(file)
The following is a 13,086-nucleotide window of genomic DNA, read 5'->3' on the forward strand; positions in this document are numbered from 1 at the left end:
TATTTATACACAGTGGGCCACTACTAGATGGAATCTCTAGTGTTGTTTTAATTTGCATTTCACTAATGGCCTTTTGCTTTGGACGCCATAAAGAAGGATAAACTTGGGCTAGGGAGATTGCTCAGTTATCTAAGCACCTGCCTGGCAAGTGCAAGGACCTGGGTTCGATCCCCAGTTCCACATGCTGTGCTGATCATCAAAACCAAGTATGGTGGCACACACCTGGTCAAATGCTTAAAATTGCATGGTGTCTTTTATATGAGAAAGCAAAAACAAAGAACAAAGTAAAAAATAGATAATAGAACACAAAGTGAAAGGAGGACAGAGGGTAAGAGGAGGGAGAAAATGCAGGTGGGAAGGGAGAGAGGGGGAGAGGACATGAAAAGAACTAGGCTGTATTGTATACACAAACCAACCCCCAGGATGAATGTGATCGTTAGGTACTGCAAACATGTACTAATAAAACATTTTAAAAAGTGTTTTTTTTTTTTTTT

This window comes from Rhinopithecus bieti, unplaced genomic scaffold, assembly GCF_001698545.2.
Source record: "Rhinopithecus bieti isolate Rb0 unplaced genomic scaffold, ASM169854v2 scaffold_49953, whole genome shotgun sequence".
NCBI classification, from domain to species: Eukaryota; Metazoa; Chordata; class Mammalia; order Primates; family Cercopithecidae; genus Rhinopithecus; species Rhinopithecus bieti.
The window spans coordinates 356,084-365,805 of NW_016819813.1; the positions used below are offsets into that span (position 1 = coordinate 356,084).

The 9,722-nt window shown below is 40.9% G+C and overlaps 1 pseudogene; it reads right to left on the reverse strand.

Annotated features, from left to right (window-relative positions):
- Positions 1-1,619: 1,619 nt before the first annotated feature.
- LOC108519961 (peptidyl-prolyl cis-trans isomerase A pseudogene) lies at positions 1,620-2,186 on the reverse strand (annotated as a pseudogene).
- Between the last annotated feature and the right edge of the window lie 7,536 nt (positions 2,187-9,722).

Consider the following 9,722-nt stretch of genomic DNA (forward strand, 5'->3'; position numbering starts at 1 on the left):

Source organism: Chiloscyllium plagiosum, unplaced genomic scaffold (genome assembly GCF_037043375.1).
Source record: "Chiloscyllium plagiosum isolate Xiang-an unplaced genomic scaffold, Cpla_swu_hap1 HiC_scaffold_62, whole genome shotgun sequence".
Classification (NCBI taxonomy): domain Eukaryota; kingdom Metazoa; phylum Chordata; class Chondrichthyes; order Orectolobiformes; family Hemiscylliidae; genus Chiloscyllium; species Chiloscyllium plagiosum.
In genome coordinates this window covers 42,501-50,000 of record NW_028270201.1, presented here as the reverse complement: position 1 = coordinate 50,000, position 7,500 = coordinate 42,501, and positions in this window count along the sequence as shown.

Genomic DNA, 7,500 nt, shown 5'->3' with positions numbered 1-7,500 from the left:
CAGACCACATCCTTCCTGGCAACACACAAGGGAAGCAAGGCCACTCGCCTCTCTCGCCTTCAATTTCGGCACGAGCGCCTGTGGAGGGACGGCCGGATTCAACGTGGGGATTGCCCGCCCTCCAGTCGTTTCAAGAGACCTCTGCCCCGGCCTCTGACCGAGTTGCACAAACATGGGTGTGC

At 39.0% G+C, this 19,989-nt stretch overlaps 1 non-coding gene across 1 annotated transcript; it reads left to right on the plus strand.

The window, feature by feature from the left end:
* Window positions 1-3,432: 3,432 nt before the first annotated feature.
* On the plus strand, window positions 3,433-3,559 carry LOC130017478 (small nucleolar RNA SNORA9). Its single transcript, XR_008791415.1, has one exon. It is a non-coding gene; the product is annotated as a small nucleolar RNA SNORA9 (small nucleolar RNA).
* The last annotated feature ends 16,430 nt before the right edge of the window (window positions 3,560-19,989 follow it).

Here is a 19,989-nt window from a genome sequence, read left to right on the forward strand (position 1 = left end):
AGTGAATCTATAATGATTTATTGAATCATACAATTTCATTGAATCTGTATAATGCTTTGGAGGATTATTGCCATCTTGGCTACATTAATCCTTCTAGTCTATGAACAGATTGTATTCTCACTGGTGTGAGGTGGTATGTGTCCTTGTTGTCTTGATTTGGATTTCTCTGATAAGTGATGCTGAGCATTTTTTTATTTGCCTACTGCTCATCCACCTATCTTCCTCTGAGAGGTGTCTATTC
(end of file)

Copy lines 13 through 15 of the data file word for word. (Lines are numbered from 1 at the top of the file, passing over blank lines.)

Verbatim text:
Source organism: Chiloscyllium plagiosum, unplaced genomic scaffold (genome assembly GCF_037043375.1).
Source record: "Chiloscyllium plagiosum isolate Xiang-an unplaced genomic scaffold, Cpla_swu_hap1 HiC_scaffold_62, whole genome shotgun sequence".
Classification (NCBI taxonomy): domain Eukaryota; kingdom Metazoa; phylum Chordata; class Chondrichthyes; order Orectolobiformes; family Hemiscylliidae; genus Chiloscyllium; species Chiloscyllium plagiosum.